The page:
Inguinal Hernia Symptoms
Symptoms of an inguinal hernia may include any of the following:
1. One of the most common inguinal hernia symptoms, groin pain or discomfort, may be exacerbated by bending or lifting. The pain may be significant, but it is possible for a hernia to be present and causing no real pain.
2. A bulge in the groin or scrotum. The bulge may form and increase in size gradually, over time; or it may appear suddenly as the result of lifting weight, laughing, coughing, bending or straining.
3. Nausia, and even vomiting. This usually occurs when part of the intestine becomes strangulated in the hernia.
4. A tugging or burning sensation in the area of the hernia, the scrotum, or the inner thigh.
5. Males may have a swollen scrotum, and females may experience swelling in the labia surrounding the vagina.
6. Discomfort or aching that can only be relieved by lying down. This usually becomes more pronounced as the hernia grows.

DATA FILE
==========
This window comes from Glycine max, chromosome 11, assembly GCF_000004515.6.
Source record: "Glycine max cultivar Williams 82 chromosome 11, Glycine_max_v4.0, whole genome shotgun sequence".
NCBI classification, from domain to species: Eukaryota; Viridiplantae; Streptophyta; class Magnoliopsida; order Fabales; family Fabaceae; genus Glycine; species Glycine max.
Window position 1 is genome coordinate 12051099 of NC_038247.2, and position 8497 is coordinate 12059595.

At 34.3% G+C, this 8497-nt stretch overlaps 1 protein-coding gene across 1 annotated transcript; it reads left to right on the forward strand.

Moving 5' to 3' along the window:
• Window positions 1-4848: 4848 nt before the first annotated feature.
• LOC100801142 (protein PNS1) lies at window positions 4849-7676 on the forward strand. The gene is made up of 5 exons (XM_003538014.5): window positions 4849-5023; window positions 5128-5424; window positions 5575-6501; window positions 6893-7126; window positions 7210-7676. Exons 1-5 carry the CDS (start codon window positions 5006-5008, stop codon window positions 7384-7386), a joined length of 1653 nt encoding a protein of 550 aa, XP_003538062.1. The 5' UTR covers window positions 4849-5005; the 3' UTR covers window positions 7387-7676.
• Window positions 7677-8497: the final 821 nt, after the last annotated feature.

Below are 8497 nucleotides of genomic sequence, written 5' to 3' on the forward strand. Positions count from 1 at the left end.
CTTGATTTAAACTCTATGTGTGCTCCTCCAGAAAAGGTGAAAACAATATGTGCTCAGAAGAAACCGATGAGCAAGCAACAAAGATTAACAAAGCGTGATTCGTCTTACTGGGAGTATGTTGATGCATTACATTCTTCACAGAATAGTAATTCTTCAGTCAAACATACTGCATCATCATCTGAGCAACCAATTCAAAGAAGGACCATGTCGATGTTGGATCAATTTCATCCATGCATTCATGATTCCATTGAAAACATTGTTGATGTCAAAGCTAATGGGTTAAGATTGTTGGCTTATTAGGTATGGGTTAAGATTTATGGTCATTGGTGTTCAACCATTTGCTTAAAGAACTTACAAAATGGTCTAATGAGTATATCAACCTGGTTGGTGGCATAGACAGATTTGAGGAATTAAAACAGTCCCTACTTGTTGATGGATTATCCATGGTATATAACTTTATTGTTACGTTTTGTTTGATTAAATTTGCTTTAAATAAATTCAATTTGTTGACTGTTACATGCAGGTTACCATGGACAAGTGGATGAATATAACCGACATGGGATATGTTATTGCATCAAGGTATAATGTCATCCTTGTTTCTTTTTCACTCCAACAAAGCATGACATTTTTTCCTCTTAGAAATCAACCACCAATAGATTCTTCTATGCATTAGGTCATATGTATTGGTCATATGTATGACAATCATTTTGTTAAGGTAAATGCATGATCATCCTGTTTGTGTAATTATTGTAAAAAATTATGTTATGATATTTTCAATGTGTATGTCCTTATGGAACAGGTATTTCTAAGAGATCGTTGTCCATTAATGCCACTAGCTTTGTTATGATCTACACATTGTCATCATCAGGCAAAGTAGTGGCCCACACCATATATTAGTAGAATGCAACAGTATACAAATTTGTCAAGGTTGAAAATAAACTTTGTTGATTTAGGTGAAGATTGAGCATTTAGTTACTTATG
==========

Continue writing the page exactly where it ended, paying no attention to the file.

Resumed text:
The symptoms of an inguinal hernia may resemble other medical conditions or problems. Always consult your physician for a diagnosis.
Incarcerated hernias, in which part of the intestine bulges outside the abdomen and becomes trapped in the hernia, are more common in infants and children than in adults. They can cause nausea and vomiting. An infant with an incarcerated hernia may cry and refuse to eat. Incarcerated hernias need treatment with surgery as soon as possible.